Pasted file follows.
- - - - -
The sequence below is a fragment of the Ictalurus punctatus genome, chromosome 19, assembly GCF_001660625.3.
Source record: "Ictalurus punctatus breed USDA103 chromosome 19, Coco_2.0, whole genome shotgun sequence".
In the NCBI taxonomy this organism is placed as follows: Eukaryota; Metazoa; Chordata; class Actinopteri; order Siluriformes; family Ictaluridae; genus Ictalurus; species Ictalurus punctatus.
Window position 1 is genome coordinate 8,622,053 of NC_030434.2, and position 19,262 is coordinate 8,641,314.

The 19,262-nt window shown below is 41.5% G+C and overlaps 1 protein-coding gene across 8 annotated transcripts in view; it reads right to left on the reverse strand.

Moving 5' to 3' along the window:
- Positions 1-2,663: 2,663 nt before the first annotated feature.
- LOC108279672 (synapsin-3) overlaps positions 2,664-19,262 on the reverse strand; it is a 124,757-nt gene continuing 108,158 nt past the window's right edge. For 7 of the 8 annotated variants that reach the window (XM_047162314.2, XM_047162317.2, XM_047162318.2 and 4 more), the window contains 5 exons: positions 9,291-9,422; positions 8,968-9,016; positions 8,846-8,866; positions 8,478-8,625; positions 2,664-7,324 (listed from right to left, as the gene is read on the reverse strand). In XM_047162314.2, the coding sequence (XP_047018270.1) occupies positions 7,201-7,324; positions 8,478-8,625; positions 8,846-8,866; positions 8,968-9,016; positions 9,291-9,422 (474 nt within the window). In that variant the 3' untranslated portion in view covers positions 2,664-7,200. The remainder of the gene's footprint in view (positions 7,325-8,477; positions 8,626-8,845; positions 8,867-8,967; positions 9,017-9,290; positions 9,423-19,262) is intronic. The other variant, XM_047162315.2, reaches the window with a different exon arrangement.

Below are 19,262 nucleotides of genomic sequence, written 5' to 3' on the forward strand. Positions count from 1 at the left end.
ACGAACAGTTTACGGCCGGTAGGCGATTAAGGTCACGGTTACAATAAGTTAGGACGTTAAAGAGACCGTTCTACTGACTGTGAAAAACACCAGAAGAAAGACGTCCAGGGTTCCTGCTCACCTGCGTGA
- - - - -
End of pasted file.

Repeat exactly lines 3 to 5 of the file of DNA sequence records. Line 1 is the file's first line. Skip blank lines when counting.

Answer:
In the NCBI taxonomy this organism is placed as follows: Eukaryota; Metazoa; Chordata; class Actinopteri; order Siluriformes; family Ictaluridae; genus Ictalurus; species Ictalurus punctatus.
Window position 1 is genome coordinate 8,622,053 of NC_030434.2, and position 19,262 is coordinate 8,641,314.

The 19,262-nt window shown below is 41.5% G+C and overlaps 1 protein-coding gene across 8 annotated transcripts in view; it reads right to left on the reverse strand.